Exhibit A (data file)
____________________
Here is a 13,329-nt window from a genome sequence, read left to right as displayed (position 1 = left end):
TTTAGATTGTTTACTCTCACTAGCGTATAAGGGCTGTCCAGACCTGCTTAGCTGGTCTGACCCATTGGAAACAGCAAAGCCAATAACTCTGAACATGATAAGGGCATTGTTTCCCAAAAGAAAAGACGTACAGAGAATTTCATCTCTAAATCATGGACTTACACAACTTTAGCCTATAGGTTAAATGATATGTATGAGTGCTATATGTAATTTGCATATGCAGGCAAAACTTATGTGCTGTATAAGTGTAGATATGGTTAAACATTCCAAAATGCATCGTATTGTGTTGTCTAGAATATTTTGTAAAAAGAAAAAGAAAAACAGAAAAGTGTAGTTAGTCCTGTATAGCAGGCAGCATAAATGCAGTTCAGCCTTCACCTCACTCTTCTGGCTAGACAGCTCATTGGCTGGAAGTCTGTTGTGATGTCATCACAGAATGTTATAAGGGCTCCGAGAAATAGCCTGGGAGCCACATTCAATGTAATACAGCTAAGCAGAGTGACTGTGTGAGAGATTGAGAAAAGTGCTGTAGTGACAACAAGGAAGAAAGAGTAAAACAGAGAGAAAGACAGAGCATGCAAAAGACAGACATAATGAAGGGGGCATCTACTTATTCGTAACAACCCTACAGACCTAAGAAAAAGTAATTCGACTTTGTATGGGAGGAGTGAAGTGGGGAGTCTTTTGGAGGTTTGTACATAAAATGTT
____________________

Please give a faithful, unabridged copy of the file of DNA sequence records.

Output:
Here is a 13,329-nt window from a genome sequence, read left to right as displayed (position 1 = left end):
TTTAGATTGTTTACTCTCACTAGCGTATAAGGGCTGTCCAGACCTGCTTAGCTGGTCTGACCCATTGGAAACAGCAAAGCCAATAACTCTGAACATGATAAGGGCATTGTTTCCCAAAAGAAAAGACGTACAGAGAATTTCATCTCTAAATCATGGACTTACACAACTTTAGCCTATAGGTTAAATGATATGTATGAGTGCTATATGTAATTTGCATATGCAGGCAAAACTTATGTGCTGTATAAGTGTAGATATGGTTAAACATTCCAAAATGCATCGTATTGTGTTGTCTAGAATATTTTGTAAAAAGAAAAAGAAAAACAGAAAAGTGTAGTTAGTCCTGTATAGCAGGCAGCATAAATGCAGTTCAGCCTTCACCTCACTCTTCTGGCTAGACAGCTCATTGGCTGGAAGTCTGTTGTGATGTCATCACAGAATGTTATAAGGGCTCCGAGAAATAGCCTGGGAGCCACATTCAATGTAATACAGCTAAGCAGAGTGACTGTGTGAGAGATTGAGAAAAGTGCTGTAGTGACAACAAGGAAGAAAGAGTAAAACAGAGAGAAAGACAGAGCATGCAAAAGACAGACATAATGAAGGGGGCATCTACTTATTCGTAACAACCCTACAGACCTAAGAAAAAGTAATTCGACTTTGTATGGGAGGAGTGAAGTGGGGAGTCTTTTGGAGGTTTGTACATAAAATGTT